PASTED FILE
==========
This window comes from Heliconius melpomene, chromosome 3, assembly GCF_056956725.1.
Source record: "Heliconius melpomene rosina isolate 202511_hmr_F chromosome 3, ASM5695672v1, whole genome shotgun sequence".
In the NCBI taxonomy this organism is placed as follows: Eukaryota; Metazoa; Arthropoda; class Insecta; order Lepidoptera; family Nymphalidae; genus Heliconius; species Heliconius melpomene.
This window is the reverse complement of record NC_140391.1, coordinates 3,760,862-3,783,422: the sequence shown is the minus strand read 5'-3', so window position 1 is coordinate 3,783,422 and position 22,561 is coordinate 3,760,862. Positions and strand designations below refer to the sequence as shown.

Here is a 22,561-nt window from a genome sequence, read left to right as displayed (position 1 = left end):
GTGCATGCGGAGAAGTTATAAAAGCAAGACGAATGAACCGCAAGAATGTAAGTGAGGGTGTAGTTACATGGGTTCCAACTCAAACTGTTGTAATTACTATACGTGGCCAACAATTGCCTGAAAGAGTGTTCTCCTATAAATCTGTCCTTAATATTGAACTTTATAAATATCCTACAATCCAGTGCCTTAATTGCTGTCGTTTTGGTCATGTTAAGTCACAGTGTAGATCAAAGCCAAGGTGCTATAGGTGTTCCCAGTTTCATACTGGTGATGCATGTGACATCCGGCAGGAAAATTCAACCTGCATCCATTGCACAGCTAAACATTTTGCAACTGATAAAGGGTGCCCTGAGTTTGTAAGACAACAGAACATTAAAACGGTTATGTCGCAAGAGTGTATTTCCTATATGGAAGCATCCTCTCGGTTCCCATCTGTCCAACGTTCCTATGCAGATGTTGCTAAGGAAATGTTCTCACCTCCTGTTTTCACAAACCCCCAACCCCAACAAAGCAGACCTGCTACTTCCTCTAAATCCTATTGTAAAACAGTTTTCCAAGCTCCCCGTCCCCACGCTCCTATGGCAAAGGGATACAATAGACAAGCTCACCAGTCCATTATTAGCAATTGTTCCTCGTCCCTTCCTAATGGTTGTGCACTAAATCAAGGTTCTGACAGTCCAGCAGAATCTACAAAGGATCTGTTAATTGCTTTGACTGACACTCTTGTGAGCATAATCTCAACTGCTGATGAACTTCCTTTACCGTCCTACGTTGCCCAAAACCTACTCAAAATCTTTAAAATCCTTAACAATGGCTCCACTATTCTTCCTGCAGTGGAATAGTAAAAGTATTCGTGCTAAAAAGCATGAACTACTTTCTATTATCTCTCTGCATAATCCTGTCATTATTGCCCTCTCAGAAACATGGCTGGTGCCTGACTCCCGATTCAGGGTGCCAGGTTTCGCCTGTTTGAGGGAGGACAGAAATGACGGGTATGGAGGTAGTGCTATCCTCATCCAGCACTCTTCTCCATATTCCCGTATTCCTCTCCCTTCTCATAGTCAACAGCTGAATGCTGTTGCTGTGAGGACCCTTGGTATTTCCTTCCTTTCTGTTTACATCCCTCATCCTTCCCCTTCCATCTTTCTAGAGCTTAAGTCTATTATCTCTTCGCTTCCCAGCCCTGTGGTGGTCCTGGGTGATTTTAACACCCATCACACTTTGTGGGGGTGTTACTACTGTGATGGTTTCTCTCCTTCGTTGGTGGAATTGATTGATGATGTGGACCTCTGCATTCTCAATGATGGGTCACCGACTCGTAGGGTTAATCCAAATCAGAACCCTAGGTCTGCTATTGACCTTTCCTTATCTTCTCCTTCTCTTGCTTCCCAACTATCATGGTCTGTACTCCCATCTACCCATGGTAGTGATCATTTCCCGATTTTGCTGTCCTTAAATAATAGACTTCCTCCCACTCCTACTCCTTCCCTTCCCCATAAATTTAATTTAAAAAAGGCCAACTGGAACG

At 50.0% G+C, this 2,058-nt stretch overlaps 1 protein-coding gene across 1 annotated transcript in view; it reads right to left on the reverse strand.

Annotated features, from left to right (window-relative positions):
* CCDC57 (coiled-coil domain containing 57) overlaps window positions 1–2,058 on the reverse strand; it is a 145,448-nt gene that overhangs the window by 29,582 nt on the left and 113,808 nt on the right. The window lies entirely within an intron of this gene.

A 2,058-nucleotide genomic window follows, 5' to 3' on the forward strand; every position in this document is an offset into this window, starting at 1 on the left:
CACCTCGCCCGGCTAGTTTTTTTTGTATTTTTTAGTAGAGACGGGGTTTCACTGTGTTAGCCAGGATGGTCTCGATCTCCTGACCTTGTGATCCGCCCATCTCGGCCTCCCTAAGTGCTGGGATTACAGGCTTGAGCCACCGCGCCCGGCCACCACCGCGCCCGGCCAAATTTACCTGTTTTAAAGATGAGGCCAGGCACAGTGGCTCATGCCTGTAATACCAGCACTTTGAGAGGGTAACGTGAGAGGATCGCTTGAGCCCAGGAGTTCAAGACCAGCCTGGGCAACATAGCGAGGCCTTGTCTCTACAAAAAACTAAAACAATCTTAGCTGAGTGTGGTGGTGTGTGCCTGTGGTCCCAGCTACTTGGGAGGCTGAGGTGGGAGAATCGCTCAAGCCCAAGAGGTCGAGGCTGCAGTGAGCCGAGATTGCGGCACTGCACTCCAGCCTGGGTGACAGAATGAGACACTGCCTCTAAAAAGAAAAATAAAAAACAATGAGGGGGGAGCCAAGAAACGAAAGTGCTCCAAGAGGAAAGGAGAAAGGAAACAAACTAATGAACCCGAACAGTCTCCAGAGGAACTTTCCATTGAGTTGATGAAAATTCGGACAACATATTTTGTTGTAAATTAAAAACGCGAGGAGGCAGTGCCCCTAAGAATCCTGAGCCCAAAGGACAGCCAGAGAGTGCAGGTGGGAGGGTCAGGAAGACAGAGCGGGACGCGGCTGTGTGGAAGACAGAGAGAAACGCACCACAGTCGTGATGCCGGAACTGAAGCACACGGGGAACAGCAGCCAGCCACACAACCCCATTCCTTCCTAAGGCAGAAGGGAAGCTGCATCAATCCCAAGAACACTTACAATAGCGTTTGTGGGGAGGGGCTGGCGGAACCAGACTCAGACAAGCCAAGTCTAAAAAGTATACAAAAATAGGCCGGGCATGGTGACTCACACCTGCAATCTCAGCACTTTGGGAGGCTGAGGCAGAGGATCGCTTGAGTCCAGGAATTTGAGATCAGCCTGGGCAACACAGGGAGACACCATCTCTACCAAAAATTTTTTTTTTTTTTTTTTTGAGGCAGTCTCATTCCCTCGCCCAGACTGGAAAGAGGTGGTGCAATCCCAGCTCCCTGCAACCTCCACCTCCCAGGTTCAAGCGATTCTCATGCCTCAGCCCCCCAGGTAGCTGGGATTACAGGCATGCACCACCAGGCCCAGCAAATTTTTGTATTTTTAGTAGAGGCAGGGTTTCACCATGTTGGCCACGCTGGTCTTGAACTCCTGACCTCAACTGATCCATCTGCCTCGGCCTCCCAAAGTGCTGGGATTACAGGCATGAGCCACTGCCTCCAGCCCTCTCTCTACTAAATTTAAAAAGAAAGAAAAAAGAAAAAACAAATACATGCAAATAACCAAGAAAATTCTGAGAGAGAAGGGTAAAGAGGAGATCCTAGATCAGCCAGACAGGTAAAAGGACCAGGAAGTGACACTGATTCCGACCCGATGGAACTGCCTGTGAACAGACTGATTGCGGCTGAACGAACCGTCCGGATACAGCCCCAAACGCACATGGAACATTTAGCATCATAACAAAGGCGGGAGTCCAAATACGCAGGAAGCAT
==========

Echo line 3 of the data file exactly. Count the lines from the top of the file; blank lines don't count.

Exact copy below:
In the NCBI taxonomy this organism is placed as follows: Eukaryota; Metazoa; Arthropoda; class Insecta; order Lepidoptera; family Nymphalidae; genus Heliconius; species Heliconius melpomene.